- Low cost of sales staff as there are very few of them.
- High sales per product stocked, by stocking a relatively limited range within each product category.
- By testing new designs in a few stores first, IKEA works out which lines will work and which will not, so it doesn’t order large quantities of goods that won’t sell and will have to be discounted (a common bugbear in the furniture trade).
Yet that’s not all. At the heart of IKEA’s simple system is a different way of organizing its industry. IKEA is a retailer, but it also designs most of its furniture and selects its manufacturing partners carefully, giving them very large orders for only a few products. This lowers the furniture-makers’ costs dramatically; it also raises IKEA’s bargaining power. The manufacturers become part of the IKEA system. The all-encompassing IKEA system is a lot simpler and more efficient than the traditional way of producing and selling furniture, which comprises a patchwork of mainly small furniture-makers, selling to small chains of retailers, with the difficult job of moving products to retail outlets sometimes handled by the manufacturers’ own small transport systems, but mainly contracted out to third-party logistics firms that are not specialists in furniture. Before IKEA came along, the furniture industry was a mess -- highly complex and sub-scale in all three stages (production, retail and distribution), with poor coordination across these stages.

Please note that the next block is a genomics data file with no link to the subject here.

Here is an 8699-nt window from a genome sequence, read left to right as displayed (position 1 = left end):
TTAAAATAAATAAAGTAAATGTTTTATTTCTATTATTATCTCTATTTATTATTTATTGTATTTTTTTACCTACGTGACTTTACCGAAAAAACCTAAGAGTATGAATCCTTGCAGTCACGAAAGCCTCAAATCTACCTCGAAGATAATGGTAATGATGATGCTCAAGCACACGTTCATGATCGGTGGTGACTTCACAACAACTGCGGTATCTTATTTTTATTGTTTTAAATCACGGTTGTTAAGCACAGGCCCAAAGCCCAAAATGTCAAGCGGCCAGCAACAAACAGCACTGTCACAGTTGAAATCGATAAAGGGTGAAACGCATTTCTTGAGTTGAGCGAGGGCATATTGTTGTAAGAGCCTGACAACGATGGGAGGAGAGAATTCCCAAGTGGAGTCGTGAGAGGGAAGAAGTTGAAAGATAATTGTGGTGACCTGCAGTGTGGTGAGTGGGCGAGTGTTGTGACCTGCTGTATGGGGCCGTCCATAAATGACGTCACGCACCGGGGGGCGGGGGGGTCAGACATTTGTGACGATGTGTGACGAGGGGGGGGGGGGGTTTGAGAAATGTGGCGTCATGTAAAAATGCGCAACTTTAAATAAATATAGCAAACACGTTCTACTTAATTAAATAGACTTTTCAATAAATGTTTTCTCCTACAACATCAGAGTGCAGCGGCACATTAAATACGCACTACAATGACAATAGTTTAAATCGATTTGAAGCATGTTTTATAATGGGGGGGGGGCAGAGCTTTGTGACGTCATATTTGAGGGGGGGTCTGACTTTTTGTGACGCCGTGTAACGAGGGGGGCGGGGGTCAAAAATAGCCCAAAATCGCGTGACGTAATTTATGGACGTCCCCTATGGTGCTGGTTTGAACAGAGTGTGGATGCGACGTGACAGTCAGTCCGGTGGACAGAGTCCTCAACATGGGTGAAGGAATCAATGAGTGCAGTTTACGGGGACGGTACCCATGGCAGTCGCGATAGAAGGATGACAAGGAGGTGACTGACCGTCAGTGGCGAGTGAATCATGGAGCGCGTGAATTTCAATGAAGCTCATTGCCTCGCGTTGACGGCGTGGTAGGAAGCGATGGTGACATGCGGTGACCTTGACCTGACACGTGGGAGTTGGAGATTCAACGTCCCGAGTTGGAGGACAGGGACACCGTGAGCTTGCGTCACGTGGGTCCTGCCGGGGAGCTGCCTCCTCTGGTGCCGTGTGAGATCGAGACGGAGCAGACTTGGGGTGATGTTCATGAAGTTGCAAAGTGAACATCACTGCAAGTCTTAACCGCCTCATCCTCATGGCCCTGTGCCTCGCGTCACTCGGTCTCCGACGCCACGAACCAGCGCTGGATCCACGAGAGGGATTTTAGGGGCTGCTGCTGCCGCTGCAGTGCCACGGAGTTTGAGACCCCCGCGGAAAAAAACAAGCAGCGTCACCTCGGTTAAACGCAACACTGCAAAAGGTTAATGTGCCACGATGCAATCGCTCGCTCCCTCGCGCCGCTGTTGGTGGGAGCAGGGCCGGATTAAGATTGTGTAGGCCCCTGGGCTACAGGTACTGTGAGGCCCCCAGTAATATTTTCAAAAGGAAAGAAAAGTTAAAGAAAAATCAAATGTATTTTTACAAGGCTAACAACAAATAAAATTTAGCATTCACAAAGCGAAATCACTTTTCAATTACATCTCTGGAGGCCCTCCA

Kamprad gradually reconstructed the whole industry, developing a new business system that offered customers a much better deal -- much lower prices and better value for money -- by making his industries hugely more efficient.
Here are the IKEA elements that you can emulate if there’s a chance to reconstruct your own industry:
- Simple product design to eliminate unnecessary costs
- Limited product variety within each category, so more of each product line can be made and sold; as a result, stock-keeping costs are decimated.
- Much greater scale
- Great reduction in cost at every stage of production and distribution. Kamprad organized the functional equivalent of an assembly line within his stores, with the customer doing most of the “assembly,” both in the store and at home.
- The creation of a proprietary system peculiar to the organization, excluding rivals. Once Kamprad had built his stores, nobody else could copy his system -- the market in each location and overall just wasn’t big enough. If he had moved too slowly, and an imitator had managed to out-IKEA IKEA by building a similar but larger system, Kamprad’s company would have foundered. But nobody did. The charm of his new business system was the way it all fitted together. Once rivals really understood how it worked, it was too late for them to imitate it.